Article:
Here's what happened to the stock market on Tuesday

Dow Jones Industrial Average drops 280 points

The Dow slid 280.23 points, or 1.01%, to end the day at 27,502.81. The S&P 500 dropped 0.66% to close at 3,093.20. The Nasdaq Composite fell 0.55% to 8,520.64. President Donald Trump’s latest comments on the U.S.-China trade war sent stocks tumbling.

Trump: We may want to wait on a trade deal

Trump suggested on Tuesday he may want to hold off on a U.S.-China trade deal until after next year’s presidential election. That comment sparked Tuesday’s sell-off, which built on the previous session’s sell-off. Trump downplayed Tuesday’s slump, calling it “peanuts.” However, those remarks — coupled with more negative trade rhetoric from Commerce Secretary Wilbur Ross — have investors on edge after increased expectations that some kind of deal would get signed this month. Failure to do so at this point could make for another turbulent December on Wall Street.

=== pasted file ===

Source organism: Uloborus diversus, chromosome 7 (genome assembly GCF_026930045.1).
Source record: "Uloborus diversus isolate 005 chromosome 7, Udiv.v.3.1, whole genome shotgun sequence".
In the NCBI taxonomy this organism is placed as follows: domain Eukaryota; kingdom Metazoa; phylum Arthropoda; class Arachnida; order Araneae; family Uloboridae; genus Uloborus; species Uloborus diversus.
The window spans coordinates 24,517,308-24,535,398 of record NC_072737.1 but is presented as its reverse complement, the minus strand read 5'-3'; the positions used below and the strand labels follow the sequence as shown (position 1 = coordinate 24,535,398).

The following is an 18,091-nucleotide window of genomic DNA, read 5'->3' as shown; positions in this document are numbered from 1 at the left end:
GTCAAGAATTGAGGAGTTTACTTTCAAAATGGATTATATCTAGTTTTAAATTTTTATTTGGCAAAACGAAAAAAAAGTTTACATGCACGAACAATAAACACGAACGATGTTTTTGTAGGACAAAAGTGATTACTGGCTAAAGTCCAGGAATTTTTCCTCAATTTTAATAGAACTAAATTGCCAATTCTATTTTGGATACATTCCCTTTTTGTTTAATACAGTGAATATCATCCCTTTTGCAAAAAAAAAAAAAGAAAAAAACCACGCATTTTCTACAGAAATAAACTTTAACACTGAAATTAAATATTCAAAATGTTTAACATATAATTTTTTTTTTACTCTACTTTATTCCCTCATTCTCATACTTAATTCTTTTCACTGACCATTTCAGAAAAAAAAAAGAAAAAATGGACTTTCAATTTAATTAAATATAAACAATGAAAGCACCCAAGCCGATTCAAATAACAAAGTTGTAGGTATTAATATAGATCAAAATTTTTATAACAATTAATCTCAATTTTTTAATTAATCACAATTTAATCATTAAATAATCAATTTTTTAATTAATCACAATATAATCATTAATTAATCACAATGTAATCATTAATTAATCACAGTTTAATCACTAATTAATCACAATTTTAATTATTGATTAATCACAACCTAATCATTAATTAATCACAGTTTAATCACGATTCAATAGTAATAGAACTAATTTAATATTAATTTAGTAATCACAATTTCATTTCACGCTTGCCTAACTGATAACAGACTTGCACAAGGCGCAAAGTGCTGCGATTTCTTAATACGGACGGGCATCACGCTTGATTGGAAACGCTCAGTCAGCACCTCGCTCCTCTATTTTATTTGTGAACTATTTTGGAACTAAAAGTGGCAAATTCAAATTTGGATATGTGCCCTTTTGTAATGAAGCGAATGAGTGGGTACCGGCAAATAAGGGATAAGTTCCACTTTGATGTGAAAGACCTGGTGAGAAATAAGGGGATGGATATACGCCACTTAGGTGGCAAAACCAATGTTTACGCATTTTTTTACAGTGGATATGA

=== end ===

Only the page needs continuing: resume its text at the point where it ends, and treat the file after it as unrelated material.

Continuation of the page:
Caterpillar, semiconductors slide

Trade-related stocks dragged the broader market lower on Tuesday. Caterpillar shares slid 2.03% while Boeing and Apple dropped 0.87% and 1.78%, respectively. Chipmakers also dropped. The VanEck Vectors Semiconductor ETF (SMH) closed about 1.40% lower. Nvidia fell 0.76% lower while Micron Technology pulled back 2.5%.

What happens next?


Company: cnbc, Activity: cnbc, Date: 2019-12-03  Authors: fred imbert
Keywords: news, cnbc, companies, stock, trade, slid, selloff, market, lower, dow, heres, dropped, uschina, tuesdays, stocks, happened, fell